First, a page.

Recently I had a discussion with some of the developers at work about our time at university, more specifically about what modules we studied that turned out to be mostly useless. Some of the guys mentioned assembly language, others about programming languages that have since become as extinct as the dinosaurs. Out of the list one subject stood a cut above the rest and brought out shared smiles across the room... Unified Modelling Language (UML).
During my time at university I remember meticulously creating UML diagrams to fully describe what I needed to create in the next phase of development (in those days waterfall was the first methodology we learnt).
Another use of UML diagrams is on-going documentation. In its usual form this is a model residing on a case tool. The idea is that keeping this documentation helps people work on the system. In practice it often doesn't help at all. – Martin Fowler
Little did I know that once I was out in the real world and with agile being all the rage, most companies work on the basis of having as little documentation as possible. Some would even say documentation is counterproductive to working in an agile environment.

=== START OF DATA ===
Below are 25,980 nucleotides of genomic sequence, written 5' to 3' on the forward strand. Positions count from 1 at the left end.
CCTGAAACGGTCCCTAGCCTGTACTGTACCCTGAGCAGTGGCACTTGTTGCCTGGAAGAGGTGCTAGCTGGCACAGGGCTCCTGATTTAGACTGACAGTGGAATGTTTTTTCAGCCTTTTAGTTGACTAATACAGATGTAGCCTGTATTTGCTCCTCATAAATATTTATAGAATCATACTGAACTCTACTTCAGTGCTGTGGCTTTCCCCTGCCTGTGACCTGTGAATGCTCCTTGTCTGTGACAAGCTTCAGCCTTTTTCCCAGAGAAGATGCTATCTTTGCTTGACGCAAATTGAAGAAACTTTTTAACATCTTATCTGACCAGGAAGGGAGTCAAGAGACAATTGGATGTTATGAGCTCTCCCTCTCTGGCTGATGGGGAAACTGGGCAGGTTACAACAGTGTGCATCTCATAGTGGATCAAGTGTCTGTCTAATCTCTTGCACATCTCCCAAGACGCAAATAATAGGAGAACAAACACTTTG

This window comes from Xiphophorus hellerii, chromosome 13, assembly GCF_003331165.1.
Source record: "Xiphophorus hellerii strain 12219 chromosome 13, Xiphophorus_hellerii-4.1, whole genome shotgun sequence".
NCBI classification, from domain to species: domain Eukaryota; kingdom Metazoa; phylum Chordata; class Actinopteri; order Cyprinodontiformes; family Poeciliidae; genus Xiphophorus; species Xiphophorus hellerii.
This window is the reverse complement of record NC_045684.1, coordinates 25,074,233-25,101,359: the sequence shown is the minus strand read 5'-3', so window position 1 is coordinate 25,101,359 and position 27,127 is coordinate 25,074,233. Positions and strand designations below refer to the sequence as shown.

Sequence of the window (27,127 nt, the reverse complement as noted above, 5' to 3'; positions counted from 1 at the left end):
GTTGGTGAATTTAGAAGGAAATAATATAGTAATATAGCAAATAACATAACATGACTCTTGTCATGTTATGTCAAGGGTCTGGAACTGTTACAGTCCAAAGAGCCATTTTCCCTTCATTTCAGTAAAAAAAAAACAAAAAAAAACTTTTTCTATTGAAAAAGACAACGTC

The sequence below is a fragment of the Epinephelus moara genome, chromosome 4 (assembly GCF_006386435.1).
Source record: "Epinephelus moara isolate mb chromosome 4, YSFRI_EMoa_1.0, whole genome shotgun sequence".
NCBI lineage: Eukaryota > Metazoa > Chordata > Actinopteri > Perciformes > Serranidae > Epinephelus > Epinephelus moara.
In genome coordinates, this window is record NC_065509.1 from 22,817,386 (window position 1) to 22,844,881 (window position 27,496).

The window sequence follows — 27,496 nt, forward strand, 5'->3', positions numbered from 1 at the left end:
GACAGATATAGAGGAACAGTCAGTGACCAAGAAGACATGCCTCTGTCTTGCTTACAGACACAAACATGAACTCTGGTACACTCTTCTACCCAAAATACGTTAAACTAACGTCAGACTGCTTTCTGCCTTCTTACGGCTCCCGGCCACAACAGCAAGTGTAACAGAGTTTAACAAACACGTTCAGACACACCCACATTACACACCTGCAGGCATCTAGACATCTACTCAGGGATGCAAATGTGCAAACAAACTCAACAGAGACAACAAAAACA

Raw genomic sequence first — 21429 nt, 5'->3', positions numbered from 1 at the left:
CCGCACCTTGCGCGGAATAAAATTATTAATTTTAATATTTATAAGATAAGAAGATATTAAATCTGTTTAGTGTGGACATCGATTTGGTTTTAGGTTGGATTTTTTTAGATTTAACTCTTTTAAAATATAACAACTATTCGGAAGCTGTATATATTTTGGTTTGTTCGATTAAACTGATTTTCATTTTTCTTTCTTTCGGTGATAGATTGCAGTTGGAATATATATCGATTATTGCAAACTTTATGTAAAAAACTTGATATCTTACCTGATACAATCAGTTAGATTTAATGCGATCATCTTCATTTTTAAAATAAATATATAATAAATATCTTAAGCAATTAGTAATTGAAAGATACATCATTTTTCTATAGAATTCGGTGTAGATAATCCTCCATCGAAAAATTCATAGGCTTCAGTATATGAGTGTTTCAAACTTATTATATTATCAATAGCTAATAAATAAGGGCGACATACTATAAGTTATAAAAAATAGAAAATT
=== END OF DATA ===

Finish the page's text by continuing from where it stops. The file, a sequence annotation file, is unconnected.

So if this is the case why are university’s putting so much emphasis on UML? In my opinion it’s all down to cost. UML is fairly straight forward to learn and in turn especially since it’s all done on paper its straight forward to teach. This is a bit of a shame considering documentation takes up roughly 2% of my time at work throughout a year. Personally it would have been more useful to learn how to setup environments, deployment process, or simply more programming languages. Problem is this required licencing!
Don’t get me wrong UML does have some uses if the documents produced are actually looked at and updated regularly. However the situation in which the need arises is rare, especially in smaller companies where a team’s development output can be greatly reduced if time is spent documenting.
Today good development practices encourage creating self-expressive code, if you require comments to describe what’s happening perhaps you should start refactoring to make it more self-explanatory. For new starters learning a system should also be supplemented by shoulder surfing and peer programming sessions. Proper handover should also be organised to ensure expertise’s on the project is maintained is maintained within the team.
So you happen to be a student reading this, learn UML to get the marks but remember and keep in mind, it’s not going to be your most important skill.